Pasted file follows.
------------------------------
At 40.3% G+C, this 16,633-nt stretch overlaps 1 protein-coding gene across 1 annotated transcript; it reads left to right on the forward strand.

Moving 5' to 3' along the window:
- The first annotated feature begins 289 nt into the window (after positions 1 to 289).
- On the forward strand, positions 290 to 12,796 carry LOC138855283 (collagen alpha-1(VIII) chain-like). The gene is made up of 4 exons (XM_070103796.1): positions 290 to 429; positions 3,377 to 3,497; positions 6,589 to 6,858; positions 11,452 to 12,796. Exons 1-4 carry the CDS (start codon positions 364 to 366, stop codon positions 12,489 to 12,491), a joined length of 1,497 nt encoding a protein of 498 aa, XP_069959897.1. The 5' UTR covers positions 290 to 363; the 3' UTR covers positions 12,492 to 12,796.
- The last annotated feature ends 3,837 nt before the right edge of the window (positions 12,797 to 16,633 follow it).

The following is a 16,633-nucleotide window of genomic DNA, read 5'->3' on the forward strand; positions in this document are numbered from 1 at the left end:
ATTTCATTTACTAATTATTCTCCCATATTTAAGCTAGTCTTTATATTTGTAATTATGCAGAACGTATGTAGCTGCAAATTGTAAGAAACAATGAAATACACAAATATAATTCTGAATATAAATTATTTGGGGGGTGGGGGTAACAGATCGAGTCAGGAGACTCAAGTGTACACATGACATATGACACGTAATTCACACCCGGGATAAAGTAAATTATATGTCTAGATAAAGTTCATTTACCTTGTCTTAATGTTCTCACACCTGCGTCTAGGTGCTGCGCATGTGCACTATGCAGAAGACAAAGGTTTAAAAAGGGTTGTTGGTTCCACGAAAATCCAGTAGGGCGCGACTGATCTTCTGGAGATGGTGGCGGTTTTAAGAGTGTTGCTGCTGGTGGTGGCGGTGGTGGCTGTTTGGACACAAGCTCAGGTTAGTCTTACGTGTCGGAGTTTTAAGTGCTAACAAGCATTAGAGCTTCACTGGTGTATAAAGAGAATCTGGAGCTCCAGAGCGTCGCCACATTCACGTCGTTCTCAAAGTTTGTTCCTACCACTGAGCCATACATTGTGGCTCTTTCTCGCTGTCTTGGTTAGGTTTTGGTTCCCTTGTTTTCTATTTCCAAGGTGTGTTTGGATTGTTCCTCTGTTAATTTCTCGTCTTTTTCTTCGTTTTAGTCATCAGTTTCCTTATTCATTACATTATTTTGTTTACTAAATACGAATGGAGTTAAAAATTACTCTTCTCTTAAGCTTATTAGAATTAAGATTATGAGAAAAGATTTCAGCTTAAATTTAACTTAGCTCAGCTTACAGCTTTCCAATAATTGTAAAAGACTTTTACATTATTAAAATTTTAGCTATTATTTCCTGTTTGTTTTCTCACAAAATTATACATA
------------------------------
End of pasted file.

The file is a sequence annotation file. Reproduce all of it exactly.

At 40.3% G+C, this 16,633-nt stretch overlaps 1 protein-coding gene across 1 annotated transcript; it reads left to right on the forward strand.

Moving 5' to 3' along the window:
- The first annotated feature begins 289 nt into the window (after positions 1 to 289).
- On the forward strand, positions 290 to 12,796 carry LOC138855283 (collagen alpha-1(VIII) chain-like). The gene is made up of 4 exons (XM_070103796.1): positions 290 to 429; positions 3,377 to 3,497; positions 6,589 to 6,858; positions 11,452 to 12,796. Exons 1-4 carry the CDS (start codon positions 364 to 366, stop codon positions 12,489 to 12,491), a joined length of 1,497 nt encoding a protein of 498 aa, XP_069959897.1. The 5' UTR covers positions 290 to 363; the 3' UTR covers positions 12,492 to 12,796.
- The last annotated feature ends 3,837 nt before the right edge of the window (positions 12,797 to 16,633 follow it).

The following is a 16,633-nucleotide window of genomic DNA, read 5'->3' on the forward strand; positions in this document are numbered from 1 at the left end:
ATTTCATTTACTAATTATTCTCCCATATTTAAGCTAGTCTTTATATTTGTAATTATGCAGAACGTATGTAGCTGCAAATTGTAAGAAACAATGAAATACACAAATATAATTCTGAATATAAATTATTTGGGGGGTGGGGGTAACAGATCGAGTCAGGAGACTCAAGTGTACACATGACATATGACACGTAATTCACACCCGGGATAAAGTAAATTATATGTCTAGATAAAGTTCATTTACCTTGTCTTAATGTTCTCACACCTGCGTCTAGGTGCTGCGCATGTGCACTATGCAGAAGACAAAGGTTTAAAAAGGGTTGTTGGTTCCACGAAAATCCAGTAGGGCGCGACTGATCTTCTGGAGATGGTGGCGGTTTTAAGAGTGTTGCTGCTGGTGGTGGCGGTGGTGGCTGTTTGGACACAAGCTCAGGTTAGTCTTACGTGTCGGAGTTTTAAGTGCTAACAAGCATTAGAGCTTCACTGGTGTATAAAGAGAATCTGGAGCTCCAGAGCGTCGCCACATTCACGTCGTTCTCAAAGTTTGTTCCTACCACTGAGCCATACATTGTGGCTCTTTCTCGCTGTCTTGGTTAGGTTTTGGTTCCCTTGTTTTCTATTTCCAAGGTGTGTTTGGATTGTTCCTCTGTTAATTTCTCGTCTTTTTCTTCGTTTTAGTCATCAGTTTCCTTATTCATTACATTATTTTGTTTACTAAATACGAATGGAGTTAAAAATTACTCTTCTCTTAAGCTTATTAGAATTAAGATTATGAGAAAAGATTTCAGCTTAAATTTAACTTAGCTCAGCTTACAGCTTTCCAATAATTGTAAAAGACTTTTACATTATTAAAATTTTAGCTATTATTTCCTGTTTGTTTTCTCACAAAATTATACATA